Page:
ND - Neutral Density. For the beginning landscape photographer this term could just as well stand for Niggling Disorientation. The ND filter is possibly one of the more misunderstood accessories for photographers. Looking at one for the first time, whether a split-graduated type or a solid one, many may vaguely understand what its purpose is, but few instinctively know how to use it and under what circumstances. Yet, the ND is one of the two filters I consider a “must have” in my photo bag, right there next to my circular polarizer. While this article might not be for the experienced outdoor photographer, I offer this information for those who are starting out in this field and need some solid and basic information on the description, use, and purpose of this very important filter.
WHAT ARE ND FILTERS?
A neutral density filter is designed to do one thing – reduce the transmission of light to the photo sensor. Think of it as a sunglass for camera lenses. The better quality filters will filter the intensity of the light without introducing color shifts or imposing a color cast – just like good quality sunglasses do versus cheap ones. The better ones are also carefully manufactured to minimize flaring and ghosting. By reducing the amount of light hitting the camera sensor the photographer is able to make changes to exposure values. This is done to achieve certain effects - such as to take advantage of reduced depth of field, by allowing wider aperture settings, or to photograph subjects in such a way as to project movement or fluidity through longer exposure times. A variation on the solid ND filter is the graduated ND filter, or ND grads. These serve a unique purpose and so are a little more specialized. They allow you to capture the full dynamic range of an outdoor scene within one single exposure. Since they have a clear section and an opposing filtered (darkened) section, they can compress the exposure values of the light areas and dark areas present so that the camera can record both highlights and shadows with a reasonable amount of image detail. A bright sky against a darker foreground is a good example. Neutral density filters come in several forms and configurations. I’ll group them into three basic types.
The Solid ND
These filters come in two shapes, the more common circular, screw-on type (just like your polarizer), and the slide-in square/rectangular shape. Both accomplish the same thing; they are just designed to attach to the front of your lens differently. Is one better than the other? The end result is the same, but as I’ll point out later, I believe each is better suited based on one’s shooting preferences and budget.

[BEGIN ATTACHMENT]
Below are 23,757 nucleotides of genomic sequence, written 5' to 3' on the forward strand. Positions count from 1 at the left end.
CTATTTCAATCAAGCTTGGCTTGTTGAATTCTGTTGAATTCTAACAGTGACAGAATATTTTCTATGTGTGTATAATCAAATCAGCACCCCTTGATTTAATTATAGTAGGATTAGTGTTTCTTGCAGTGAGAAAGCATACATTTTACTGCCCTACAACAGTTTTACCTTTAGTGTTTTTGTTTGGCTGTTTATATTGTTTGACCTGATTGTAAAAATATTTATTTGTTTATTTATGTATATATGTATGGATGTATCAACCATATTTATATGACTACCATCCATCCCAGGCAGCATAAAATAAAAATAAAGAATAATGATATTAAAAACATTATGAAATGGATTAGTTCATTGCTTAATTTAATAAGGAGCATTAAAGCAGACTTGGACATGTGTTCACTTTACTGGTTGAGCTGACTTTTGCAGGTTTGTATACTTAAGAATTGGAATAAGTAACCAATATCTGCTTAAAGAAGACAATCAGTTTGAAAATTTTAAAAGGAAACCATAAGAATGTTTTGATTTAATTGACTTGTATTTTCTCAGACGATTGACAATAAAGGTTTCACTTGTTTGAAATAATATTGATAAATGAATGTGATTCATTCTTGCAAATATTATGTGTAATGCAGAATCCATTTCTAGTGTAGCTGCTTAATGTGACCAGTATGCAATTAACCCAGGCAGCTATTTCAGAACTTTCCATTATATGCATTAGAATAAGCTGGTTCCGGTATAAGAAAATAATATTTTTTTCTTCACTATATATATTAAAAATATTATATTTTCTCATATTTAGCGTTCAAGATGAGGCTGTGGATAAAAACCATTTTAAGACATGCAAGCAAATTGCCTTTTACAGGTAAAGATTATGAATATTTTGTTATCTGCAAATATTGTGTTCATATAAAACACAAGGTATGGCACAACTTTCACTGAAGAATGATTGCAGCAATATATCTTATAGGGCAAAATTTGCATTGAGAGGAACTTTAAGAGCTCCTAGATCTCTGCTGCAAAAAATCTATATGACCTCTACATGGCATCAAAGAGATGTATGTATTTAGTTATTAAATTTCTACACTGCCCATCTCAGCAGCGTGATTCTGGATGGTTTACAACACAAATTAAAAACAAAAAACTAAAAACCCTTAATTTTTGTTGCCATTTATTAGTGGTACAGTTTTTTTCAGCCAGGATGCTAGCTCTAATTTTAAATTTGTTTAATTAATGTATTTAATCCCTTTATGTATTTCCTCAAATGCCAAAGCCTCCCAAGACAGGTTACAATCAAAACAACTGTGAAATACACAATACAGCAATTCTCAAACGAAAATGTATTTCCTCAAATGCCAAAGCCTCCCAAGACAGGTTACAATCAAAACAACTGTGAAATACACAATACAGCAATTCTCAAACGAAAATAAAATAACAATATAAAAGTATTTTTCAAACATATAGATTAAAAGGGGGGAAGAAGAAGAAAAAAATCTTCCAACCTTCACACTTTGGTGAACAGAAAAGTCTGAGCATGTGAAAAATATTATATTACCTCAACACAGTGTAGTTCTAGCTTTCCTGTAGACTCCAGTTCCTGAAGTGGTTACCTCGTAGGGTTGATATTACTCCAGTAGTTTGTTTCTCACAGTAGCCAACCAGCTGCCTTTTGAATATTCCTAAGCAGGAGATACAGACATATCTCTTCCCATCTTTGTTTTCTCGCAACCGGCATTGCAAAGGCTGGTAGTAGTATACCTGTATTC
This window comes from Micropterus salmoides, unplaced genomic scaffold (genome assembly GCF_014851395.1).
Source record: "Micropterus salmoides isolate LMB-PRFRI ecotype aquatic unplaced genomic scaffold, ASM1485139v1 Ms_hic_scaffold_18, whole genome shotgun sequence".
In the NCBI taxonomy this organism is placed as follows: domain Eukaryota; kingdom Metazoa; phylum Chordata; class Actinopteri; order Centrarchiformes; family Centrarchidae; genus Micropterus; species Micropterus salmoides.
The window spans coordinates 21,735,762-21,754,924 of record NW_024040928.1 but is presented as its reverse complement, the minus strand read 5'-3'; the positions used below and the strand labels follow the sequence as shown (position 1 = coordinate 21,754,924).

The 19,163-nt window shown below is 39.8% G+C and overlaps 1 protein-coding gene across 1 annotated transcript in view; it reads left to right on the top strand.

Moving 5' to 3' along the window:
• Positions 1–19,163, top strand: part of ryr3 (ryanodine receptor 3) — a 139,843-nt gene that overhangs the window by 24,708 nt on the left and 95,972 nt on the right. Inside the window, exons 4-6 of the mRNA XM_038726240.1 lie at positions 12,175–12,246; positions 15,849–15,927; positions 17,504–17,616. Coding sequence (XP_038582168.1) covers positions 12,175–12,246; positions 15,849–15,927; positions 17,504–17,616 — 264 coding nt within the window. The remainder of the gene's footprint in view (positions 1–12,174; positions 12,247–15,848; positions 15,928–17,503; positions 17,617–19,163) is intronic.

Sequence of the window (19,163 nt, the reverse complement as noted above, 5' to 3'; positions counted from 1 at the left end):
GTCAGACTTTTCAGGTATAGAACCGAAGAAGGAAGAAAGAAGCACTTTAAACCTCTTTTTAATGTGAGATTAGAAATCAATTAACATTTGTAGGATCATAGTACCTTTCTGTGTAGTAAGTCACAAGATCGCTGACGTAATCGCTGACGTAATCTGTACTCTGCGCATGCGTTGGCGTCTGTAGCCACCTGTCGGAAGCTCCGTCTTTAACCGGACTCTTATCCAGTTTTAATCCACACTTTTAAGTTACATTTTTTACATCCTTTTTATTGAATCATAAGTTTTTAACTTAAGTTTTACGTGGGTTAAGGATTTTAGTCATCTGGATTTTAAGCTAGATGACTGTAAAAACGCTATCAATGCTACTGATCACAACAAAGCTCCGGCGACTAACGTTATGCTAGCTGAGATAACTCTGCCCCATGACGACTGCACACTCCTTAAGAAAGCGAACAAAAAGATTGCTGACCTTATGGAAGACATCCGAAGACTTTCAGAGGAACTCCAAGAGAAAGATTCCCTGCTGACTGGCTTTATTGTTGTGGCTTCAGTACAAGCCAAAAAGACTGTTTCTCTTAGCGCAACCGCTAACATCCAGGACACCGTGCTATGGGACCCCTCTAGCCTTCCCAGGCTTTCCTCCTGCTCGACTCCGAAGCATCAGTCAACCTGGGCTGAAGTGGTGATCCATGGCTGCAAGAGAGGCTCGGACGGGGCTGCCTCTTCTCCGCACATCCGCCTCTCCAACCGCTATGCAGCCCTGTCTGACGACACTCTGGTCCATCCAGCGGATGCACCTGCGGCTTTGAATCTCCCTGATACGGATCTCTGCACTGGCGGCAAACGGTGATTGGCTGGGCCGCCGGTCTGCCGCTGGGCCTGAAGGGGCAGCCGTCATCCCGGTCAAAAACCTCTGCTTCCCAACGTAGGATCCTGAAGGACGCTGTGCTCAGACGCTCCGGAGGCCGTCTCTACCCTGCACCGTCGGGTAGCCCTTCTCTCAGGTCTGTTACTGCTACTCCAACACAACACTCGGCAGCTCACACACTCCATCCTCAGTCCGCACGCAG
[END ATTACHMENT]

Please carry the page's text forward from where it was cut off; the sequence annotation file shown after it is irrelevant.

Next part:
The solid ND also comes in varying strengths. The strength of an ND is typically measured in f-stops. The strength of these filters usually range from 1 to 15 f-stops of filtration.
The Variable ND
This filter is only made in the circular design and screws on to the front of your lens. It has a rotating bezel much like a circular polarizer. As the name implies, these ND’s are designed to give you a varying range of density from about 2 to 8 f-stops of filtration in one package. A great concept, especially if you have limited space in which to carry your gear. While very popular, they do have some limitations, and they also tend to be more expensive. These are not your usual ND filters – they do not use density dyes to darken the filter material. They use opposing polarizing filters, that when rotated on the same axis increase or decrease the light stopping capacity of the filter.
The Graduated (or Split) ND
The graduated ND filter also comes in both circular screw-on and rectangular types. I’m going to stop here and make a rare, absolute statement. Circular screw-on graduated neutral density filters are absolute rubbish. Do not buy one. If you own one, sell it to your worst enemy. Get that pointless thing, designed by evil elves from somewhere south of the North Pole, out of your bag once and for all. Okay, I feel much better. ND grads, as they are sometimes called, also come in varying strengths - from 1 to 5 f-stops. Some makers even offer what is called a reverse ND grad. This unique filter is used when shooting into the sun at sunrise/sunset. The filter has the usual density transition except that it is darker at the center and then fades slightly toward the top. This will give you more filtration where the sun is hanging over the horizon without making the upper sky too dark.
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